The NIH intramural research program has shifted all non-mission-critical laboratory operations to a maintenance phase in order to promote physical distancing and diminished transmission risk of COVID-19. Effective Monday, March 23, 2020, only mission-critical functions within NIH research laboratories will be supported.

The 21st Century Cures Act

The Cures Act, or the 21st Century Cures Act, passed overwhelmingly in both the U.S. House of Representatives and Senate with strong bipartisan support, and was signed into law on December 13, 2016.  The legislation provides NIH with critical tools and resources to advance biomedical research across the spectrum, from foundational basic research studies to advanced clinical trials of promising new therapies. 

Accelerating Research

Importantly, the Cures Act provides NIH with the flexibility and resources needed to accomplish its mission to improve the health of Americans. Most notably, the Cures Act implements measures to:

  • alleviate administrative burdens that can prolong the start of clinical trials
  • allow researchers to more easily attend scientific conferences where in-person collaboration can often lead to scientific breakthroughs
  • enhance data sharing among NIH-supported researchers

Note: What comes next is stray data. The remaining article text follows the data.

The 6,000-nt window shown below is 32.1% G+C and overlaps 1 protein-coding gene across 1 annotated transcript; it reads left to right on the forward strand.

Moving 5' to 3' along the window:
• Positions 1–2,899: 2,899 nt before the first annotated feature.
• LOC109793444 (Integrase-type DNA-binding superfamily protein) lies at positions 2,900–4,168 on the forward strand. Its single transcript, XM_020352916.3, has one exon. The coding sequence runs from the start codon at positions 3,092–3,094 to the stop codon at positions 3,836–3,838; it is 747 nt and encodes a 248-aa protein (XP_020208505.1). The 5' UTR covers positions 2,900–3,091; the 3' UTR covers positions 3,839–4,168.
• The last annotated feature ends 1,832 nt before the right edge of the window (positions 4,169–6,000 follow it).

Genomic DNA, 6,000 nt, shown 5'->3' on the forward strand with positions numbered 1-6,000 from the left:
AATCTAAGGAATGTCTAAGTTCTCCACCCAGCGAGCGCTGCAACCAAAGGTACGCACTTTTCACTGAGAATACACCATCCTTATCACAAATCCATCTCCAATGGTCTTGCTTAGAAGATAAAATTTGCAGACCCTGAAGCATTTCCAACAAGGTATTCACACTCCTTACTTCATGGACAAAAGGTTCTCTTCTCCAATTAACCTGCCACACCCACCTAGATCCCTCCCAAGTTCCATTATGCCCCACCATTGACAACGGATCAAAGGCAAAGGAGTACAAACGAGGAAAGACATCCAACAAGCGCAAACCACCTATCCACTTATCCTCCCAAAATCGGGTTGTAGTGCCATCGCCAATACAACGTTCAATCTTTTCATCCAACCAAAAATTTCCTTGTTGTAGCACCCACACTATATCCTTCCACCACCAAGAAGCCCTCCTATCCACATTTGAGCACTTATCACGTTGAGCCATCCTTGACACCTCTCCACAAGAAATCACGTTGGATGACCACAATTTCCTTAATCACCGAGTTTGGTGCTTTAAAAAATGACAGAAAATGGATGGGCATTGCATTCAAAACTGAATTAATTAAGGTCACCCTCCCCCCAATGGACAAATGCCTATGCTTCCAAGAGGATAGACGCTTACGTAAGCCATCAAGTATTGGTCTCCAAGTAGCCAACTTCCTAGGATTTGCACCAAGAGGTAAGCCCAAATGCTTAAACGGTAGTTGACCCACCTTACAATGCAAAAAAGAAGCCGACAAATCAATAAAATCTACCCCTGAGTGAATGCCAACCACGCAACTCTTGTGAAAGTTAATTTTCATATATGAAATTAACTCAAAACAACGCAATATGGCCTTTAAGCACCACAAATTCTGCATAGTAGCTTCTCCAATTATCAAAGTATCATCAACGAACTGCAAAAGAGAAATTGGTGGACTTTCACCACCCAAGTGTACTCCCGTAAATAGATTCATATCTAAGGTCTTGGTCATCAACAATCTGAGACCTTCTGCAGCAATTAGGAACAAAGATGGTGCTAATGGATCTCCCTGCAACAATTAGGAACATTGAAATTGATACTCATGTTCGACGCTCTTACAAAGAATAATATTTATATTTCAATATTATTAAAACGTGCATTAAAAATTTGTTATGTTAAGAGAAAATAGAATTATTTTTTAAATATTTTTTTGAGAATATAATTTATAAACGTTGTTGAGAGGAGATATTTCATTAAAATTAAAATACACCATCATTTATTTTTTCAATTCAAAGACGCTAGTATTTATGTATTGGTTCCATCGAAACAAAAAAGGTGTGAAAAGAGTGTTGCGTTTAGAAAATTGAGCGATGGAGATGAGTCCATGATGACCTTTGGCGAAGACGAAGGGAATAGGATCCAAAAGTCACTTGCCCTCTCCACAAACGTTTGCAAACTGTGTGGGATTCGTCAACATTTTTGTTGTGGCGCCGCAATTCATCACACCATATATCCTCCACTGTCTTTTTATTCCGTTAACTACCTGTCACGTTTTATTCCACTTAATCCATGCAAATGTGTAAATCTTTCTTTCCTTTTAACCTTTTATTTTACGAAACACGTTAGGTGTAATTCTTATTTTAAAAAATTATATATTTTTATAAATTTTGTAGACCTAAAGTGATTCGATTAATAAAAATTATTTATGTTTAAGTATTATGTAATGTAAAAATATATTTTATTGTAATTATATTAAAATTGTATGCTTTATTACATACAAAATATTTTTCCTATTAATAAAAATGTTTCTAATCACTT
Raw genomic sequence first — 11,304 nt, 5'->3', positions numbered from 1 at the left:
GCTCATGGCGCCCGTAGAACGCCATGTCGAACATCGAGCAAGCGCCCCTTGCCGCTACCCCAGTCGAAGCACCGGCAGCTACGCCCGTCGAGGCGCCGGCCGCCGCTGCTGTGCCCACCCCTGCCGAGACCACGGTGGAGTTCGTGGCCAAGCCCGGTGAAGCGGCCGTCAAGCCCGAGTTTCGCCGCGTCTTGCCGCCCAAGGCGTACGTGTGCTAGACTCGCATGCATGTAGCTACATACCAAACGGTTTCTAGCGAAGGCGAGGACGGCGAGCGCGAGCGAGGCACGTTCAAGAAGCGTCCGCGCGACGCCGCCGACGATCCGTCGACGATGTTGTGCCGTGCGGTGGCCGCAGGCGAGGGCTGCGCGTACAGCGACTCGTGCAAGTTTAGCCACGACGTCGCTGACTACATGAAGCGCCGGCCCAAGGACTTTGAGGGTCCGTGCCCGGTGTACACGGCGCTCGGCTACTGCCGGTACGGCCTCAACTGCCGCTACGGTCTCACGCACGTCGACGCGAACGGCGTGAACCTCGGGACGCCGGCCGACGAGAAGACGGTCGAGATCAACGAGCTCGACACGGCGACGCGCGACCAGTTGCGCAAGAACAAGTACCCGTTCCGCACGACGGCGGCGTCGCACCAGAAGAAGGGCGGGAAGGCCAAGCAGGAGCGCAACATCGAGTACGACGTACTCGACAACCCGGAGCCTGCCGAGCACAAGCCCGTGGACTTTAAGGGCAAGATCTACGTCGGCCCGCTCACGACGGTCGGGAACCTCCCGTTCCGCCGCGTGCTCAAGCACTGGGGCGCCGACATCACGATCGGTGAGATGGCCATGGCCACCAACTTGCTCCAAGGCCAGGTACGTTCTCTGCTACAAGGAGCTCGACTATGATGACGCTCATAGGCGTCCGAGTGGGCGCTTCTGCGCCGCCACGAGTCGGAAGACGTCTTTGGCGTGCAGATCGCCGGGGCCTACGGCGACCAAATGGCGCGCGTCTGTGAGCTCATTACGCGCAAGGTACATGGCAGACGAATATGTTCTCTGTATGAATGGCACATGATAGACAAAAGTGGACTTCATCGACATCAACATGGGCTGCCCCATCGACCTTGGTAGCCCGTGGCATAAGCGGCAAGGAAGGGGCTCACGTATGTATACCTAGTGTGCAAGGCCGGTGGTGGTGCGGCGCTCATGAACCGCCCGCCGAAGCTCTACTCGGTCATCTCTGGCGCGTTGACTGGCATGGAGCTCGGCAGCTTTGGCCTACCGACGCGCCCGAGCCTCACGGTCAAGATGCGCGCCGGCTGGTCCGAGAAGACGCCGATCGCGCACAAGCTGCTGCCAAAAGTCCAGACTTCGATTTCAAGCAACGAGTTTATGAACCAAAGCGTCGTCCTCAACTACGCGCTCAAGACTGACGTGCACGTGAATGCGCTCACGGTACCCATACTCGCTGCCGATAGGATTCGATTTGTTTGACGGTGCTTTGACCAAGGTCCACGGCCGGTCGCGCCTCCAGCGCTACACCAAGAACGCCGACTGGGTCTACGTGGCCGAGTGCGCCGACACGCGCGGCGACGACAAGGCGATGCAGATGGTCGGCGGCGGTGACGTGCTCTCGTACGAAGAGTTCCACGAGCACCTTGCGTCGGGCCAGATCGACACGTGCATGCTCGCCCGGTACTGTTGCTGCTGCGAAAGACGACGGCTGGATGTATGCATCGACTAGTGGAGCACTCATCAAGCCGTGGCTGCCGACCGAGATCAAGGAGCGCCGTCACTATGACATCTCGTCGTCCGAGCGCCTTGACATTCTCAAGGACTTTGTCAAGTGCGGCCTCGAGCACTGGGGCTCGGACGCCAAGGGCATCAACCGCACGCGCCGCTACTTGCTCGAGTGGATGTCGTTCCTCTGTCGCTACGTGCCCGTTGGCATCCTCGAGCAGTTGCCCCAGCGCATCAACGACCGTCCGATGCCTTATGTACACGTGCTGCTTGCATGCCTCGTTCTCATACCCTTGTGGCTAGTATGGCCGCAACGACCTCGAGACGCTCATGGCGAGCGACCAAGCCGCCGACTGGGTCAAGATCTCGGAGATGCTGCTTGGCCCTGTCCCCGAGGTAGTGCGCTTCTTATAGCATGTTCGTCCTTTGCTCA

• improve privacy protections for research volunteers
  • encourage inclusion of diverse populations represented in clinical research
  • open up new NIH funding opportunities for young investigators

The Innovation Fund

Additionally, the Cures Act provides multiyear funding to four highly innovative scientific initiatives:

  1. The All of Us Research Program, formerly known as the PMI Cohort Program,
  2. The Brain Research through Advancing Innovative Neurotechnologies (BRAIN) Initiative seeks to better understand how the brain encodes, stores, and retrieves information, which will transform the ability to diagnose and treat neurological/mental disorders.
  3. The Cancer Moonshot℠
  4. The Regenerative Medicine Innovation Project will support clinical research in coordination with the FDA using adult stem cells to further the field of regenerative medicine.

The Cures Act allocates funding to NIH over each of the next 10 years, for a total of $4.8 billion.  However, funding must be appropriated each year.

The Act also required the NIH Director to submit an Innovation Fund work plan to Congress.  In order to develop the work plan, the Cures Act requires the NIH Director to solicit recommendations from the Advisory Committee to the Director on the allocation of funds, the contents of the work plan, and whether the proposed projects link appropriately to the NIH-Wide Strategic Plan.

Funding for NIH Innovation Projects under the Cures Act
Fiscal Year Precision Medicine Initiative BRAIN Cancer Moonshot Regenerative Medicine
2017 $40,000,000 $10,000,000 $300,000,000 $2,000,000
2018 $100,000,000 $86,000,000 $300,000,000 $10,000,000
2019 $186,000,000 $115,000,000 $400,000,000 $10,000,000
2020 $149,000,000 $140,000,000 $195,000,000 $8,000,000
2021 $109,000,000 $100,000,000 $195,000,000  
2022 $150,000,000 $152,000,000 $194,000,000  
2023 $419,000,000 $450,000,000 $216,000,000  
2024 $235,000,000 $172,000,000    
2025 $36,000,000 $91,000,000    
2026 $31,000,000 $195,000,000    
TOTAL $1,455,000,000 $1,511,000,000 $1,800,000,000 $30,000,000